It's Not in the Script

| Friday, July 6, 2012
Today's Tune: You'll Find A Way

First, allow me to give you a wave in the general direction of this blog post where you can win a signed copy of Nina LaCour's THE DISENCHANTMENTS. Go! Fight! Win! Maybe not fight. But win!

Anyway.

My significant other and I recently started watching Teen Wolf. We're finding it weirdly addictive, even though it's incredibly predictable and basically exactly what you'd expect from a show about teenage werewolves.

It's the characters. It's got to be.

But anyway, as I mentioned, we're enjoying this show for the brain candy factor, regardless of its cliche-tastic plot lines. And while we watch, I've noticed we have the same exchange over and over again.

"Okay, that guy was his ride. Why is he just going to stick around in the woods instead of leaving with him? There's no reason for him to stay there."

"Because it's not in the script."

"That guy has the stare-and-brood down. Surely he realizes he'd be less conspicuous if he just acted like a normal person instead of the creepy guy staring at you from the corner of a raging party."

"Yeah, but that's not in the script."

"WHY DOESN'T ANYONE JUST SAY WHAT'S GOING ON INSTEAD OF ACTING ALL CAGEY ABOUT EVERYTHING."

"It's not in the script."

I imagine you're seeing a pattern here. When I use the phrase "it's not in the script," what I'm really implying is that the story has reached a point where I'm pulled out of my immersion and reminded that I'm reading/watching a work of fiction. It's the point where I can see the strings and know exactly where the writer's going with this. The spell is broken.

We often hear people say something "pulled them out of the story," and this is essentially the same principle. When dialogue is stilted, or a plot turn is super predictable, or something about the story just doesn't quite make sense, then your audience is reminded that they're reading words on a page, not surrounding themselves in a story. And sometimes that's okay; sometimes people don't mind a cheesy, predictable world as long as there's something else keeping them entertained.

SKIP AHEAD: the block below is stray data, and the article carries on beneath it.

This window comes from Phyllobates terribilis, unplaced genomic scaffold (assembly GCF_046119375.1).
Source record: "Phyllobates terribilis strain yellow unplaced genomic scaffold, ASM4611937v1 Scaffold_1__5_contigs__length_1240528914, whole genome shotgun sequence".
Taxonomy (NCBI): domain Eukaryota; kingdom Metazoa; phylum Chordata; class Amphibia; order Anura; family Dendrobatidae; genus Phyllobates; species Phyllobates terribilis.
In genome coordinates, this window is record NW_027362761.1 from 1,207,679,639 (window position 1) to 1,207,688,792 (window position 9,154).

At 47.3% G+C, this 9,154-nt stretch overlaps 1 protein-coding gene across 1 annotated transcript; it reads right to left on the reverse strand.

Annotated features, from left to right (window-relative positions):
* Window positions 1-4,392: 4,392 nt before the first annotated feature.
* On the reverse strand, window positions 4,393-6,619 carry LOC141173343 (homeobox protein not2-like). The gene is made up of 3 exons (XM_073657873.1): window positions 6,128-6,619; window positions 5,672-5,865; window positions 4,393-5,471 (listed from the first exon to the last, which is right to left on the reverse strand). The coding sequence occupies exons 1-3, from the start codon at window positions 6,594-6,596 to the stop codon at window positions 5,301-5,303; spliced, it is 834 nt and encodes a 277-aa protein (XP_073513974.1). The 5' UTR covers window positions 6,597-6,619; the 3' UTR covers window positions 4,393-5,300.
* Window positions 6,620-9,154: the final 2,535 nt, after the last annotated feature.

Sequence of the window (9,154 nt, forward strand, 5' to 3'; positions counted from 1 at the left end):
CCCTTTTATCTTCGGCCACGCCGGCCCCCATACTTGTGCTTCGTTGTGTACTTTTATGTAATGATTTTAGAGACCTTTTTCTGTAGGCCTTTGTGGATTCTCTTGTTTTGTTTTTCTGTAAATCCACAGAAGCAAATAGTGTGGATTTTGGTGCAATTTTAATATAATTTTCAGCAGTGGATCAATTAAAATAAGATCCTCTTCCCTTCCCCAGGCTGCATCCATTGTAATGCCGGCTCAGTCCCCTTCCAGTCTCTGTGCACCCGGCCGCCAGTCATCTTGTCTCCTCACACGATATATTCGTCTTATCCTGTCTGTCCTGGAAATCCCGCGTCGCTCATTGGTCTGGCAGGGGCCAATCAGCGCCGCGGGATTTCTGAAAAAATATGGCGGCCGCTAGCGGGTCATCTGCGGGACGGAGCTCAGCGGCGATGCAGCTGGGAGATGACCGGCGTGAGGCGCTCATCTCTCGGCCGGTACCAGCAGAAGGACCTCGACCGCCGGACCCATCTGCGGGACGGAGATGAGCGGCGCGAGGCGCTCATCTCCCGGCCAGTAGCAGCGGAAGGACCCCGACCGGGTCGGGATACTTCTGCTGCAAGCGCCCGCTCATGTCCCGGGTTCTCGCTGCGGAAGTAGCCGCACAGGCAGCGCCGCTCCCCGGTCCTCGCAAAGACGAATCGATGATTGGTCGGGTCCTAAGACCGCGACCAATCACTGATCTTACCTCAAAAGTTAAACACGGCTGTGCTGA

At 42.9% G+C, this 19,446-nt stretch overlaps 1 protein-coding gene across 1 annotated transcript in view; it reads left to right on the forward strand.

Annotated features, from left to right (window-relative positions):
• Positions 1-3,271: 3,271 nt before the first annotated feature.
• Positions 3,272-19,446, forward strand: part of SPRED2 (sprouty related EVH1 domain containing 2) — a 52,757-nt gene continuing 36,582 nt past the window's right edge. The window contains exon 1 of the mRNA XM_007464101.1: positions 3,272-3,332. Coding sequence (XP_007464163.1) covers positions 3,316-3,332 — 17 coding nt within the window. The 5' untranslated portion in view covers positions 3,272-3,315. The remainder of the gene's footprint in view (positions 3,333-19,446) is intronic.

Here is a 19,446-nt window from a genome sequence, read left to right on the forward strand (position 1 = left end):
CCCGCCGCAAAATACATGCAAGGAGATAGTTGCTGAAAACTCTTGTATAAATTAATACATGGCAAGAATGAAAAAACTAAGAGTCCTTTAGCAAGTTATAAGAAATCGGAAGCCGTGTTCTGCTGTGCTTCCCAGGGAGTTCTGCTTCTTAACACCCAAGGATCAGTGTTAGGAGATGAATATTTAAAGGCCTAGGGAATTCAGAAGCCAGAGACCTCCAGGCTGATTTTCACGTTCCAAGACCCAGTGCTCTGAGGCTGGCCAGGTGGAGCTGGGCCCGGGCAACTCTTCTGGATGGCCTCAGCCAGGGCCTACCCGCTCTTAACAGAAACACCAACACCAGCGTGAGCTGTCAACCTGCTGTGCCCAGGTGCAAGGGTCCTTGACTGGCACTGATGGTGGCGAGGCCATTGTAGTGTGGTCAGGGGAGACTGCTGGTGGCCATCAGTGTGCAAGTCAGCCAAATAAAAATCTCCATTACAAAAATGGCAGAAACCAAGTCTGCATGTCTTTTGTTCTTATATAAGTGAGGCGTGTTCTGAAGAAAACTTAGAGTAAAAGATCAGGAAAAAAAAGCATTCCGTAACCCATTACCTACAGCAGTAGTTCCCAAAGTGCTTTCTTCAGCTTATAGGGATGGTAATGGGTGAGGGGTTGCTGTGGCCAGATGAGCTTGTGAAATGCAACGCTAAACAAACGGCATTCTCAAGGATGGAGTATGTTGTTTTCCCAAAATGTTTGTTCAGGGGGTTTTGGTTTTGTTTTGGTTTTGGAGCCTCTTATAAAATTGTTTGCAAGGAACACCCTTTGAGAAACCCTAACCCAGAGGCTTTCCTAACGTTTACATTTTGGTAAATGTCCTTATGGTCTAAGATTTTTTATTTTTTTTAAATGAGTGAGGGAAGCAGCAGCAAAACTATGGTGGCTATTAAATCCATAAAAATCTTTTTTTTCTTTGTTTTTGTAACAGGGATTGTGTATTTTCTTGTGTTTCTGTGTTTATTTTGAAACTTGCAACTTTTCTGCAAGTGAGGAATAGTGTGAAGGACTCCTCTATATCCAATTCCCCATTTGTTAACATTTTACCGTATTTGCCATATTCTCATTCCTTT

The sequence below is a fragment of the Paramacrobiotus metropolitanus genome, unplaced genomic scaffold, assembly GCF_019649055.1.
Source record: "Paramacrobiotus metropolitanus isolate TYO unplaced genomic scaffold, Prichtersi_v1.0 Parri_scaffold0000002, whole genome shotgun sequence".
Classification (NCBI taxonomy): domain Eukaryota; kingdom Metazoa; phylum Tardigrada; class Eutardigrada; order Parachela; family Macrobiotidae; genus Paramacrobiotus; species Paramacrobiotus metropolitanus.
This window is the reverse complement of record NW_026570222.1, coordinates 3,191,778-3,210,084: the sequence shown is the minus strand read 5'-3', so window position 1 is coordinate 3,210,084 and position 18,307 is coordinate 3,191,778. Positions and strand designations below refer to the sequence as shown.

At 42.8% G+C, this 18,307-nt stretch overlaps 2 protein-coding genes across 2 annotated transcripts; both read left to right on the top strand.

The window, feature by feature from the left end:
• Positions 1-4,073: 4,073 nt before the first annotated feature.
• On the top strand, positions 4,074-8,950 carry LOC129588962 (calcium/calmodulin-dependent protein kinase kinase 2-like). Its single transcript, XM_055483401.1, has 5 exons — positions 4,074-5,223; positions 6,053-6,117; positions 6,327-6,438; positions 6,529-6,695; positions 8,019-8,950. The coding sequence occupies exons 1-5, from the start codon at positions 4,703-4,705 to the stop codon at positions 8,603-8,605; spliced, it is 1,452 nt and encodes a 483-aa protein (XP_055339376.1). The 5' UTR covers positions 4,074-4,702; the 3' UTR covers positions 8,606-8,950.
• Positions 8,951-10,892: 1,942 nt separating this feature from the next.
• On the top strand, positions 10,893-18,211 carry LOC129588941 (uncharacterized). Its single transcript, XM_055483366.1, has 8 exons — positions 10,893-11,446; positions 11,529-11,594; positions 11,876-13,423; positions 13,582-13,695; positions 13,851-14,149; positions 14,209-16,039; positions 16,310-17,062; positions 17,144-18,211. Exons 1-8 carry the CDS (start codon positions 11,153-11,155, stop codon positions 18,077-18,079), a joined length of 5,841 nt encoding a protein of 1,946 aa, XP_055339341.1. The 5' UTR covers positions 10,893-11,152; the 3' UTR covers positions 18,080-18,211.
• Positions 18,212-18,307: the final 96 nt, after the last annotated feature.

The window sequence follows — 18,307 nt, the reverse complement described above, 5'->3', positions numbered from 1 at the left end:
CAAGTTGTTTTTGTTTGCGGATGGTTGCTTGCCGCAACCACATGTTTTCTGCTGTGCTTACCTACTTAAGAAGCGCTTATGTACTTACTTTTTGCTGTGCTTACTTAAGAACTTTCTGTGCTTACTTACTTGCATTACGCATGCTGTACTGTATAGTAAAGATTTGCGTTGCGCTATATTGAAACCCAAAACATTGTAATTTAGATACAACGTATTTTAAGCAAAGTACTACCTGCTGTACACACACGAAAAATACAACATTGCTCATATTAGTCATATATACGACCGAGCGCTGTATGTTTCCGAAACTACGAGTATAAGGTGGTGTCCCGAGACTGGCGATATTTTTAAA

Still, it's an important question to ask yourself: are you letting your cards show? Are you forcing your characters and dialogue and setting into a box they don't really fit into? Are you letting your need to script each scene get in the way of genuine interaction and organic plot development?

Are you okay with going off script every once in a while?


5 comments:

{ Rachel } at: July 6, 2012 at 9:23 AM said...

I also recently got addicted to Teen Wolf. Brain candy, it is!

{ Andrew Leon } at: July 6, 2012 at 9:33 AM said...

I'm reading a book, right now (I know, right!), and it's really well written and clever. In fact, it's too well written and clever. The characters are just -always- too clever, and it's too the point of distracting me from the story, because people just aren't like that. People are clever and witty in spurts, not all the time. I'm not sure how to feel about it, because it really is well written.

{ vic caswell (aspiring-x) } at: July 6, 2012 at 4:46 PM said...

hmmm...
good point here.
brain food.

{ prerna pickett } at: July 6, 2012 at 9:05 PM said...

very good points. Can't say I've watched Teen Wolf. Well...I have watched the movie, but I'm guessing that doesn't count.

{ mondal } at: October 5, 2012 at 10:06 AM said...

Nice post. Thanks for sharing.I am so grateful to read this such a wonderful post.
San Diego Office & Modular Design

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